Consumer Credit Growing at its Fastest Pace Since the Great Recession

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Deleveraging  seems to be a thing of the past….

A chart to put things into perspective…

2 Responses to “Consumer Credit Growing at its Fastest Pace Since the Great Recession”

  1. I don’t agree with the writer’s position that growth in credit for student loans finances consumption in the same way that growth in other non-revolving credit does.

    That’s an important point of difference, because growth in student loans accounts for pretty much all growth in non-revolving credit.

    See these links, for example:
    http://econintersect.com/wordpress/?p=19713
    http://econompicdata.blogspot.com/2011/12/consumer-credit-excluding-student-loans.html

    The writer’s position implies that students are choosing to finance a growing portion of their school expenses so that they have an increasing amount of cash to spend on current consumption. My belief is that a large portion of the growth in student debt reflect very rapid growth in tuition at state schools as states make large cuts in funding for higher education.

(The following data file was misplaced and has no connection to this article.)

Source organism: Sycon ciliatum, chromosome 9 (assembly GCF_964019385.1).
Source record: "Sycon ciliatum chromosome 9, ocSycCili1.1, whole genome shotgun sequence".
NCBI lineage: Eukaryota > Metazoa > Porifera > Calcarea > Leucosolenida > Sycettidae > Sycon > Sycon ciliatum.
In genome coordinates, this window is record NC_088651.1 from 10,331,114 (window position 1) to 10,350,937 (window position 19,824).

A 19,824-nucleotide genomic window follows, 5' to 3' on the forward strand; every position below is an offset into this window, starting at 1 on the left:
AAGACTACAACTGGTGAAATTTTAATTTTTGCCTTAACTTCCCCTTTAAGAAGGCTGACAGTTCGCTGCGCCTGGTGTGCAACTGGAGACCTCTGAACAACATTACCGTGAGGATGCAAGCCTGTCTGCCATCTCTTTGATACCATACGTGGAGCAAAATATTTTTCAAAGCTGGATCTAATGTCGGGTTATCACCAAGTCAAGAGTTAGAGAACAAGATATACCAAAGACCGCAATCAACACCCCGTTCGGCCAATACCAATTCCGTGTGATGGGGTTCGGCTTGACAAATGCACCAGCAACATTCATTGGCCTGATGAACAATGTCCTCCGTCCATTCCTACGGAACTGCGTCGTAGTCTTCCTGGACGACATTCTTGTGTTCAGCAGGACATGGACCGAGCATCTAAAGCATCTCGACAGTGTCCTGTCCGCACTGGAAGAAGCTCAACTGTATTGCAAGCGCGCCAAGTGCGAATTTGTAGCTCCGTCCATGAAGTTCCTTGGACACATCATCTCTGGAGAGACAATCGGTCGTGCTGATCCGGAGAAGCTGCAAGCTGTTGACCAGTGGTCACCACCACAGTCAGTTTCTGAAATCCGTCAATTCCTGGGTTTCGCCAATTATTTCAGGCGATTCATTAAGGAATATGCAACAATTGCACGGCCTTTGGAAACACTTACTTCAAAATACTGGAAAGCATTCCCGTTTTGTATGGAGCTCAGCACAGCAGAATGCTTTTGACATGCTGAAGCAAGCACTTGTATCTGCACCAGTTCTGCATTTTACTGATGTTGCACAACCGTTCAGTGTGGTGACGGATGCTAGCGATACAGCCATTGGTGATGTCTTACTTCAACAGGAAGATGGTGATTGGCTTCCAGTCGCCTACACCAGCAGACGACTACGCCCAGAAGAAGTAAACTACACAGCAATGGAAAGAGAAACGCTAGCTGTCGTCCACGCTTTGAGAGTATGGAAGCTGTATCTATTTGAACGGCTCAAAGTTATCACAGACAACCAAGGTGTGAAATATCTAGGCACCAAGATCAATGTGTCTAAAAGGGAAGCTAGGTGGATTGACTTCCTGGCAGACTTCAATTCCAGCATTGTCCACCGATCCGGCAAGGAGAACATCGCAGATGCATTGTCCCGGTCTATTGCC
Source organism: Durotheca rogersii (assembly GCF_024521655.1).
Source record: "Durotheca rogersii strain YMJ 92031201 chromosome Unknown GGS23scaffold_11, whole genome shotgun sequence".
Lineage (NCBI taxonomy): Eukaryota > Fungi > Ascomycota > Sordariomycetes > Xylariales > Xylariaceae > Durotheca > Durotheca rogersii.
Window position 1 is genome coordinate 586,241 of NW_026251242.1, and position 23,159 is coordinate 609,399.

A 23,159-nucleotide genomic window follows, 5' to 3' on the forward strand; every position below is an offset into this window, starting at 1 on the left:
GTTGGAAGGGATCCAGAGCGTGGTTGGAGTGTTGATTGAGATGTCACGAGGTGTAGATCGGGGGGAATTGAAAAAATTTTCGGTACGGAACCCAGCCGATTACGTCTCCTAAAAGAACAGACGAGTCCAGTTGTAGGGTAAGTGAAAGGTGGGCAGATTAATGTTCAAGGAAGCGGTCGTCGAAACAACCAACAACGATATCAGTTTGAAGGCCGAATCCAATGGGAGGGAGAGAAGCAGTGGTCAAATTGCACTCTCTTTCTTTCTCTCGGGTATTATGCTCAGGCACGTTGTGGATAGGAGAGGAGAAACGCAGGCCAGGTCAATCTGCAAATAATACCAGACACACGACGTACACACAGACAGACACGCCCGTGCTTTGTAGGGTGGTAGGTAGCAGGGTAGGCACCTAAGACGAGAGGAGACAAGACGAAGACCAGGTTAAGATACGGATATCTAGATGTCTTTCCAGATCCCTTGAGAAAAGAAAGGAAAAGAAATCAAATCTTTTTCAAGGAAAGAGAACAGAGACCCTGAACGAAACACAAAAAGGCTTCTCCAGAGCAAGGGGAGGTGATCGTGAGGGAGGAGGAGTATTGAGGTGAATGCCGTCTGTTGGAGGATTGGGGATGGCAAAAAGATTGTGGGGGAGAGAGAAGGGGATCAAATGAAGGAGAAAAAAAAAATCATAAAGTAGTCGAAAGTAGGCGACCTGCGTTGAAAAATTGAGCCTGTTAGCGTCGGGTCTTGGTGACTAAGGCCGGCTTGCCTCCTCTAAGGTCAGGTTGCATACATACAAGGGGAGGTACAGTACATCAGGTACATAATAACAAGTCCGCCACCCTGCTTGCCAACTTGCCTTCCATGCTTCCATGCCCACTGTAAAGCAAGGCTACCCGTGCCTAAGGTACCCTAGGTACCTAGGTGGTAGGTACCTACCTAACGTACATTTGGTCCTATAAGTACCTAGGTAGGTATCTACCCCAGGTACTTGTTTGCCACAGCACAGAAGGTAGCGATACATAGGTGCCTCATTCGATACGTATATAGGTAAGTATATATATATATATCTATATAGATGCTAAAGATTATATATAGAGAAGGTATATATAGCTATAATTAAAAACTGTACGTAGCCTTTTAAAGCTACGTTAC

I haven’t looked for or seen data confirming my belief, but I have seen plenty of data on cuts in higher education and the resulting increases in tuition at public colleges and universities.

  2. Repost of a comment supposedly stuck in moderation limbo.

    ottnott says:
    Your comment is awaiting moderation.
    March 22, 2012 at 4:51 pm

    I don’t agree with the writer’s position that growth in credit for student loans finances consumption in the same way that growth in other non-revolving credit does.

    That’s an important point of difference, because growth in student loans accounts for pretty much all growth in non-revolving credit.

    See these links, for example:
    http://econintersect.com/wordpress/?p=19713
    http://econompicdata.blogspot.com/2011/12/consumer-credit-excluding-student-loans.html

    The writer’s position implies that students are choosing to finance a growing portion of their school expenses so that they have an increasing amount of cash to spend on current consumption. My belief is that a large portion of the growth in student debt reflect very rapid growth in tuition at state schools as states make large cuts in funding for higher education.

    I haven’t looked for or seen data confirming my belief, but I have seen plenty of data on cuts in higher education and the resulting increases in tuition at public colleges and universities.

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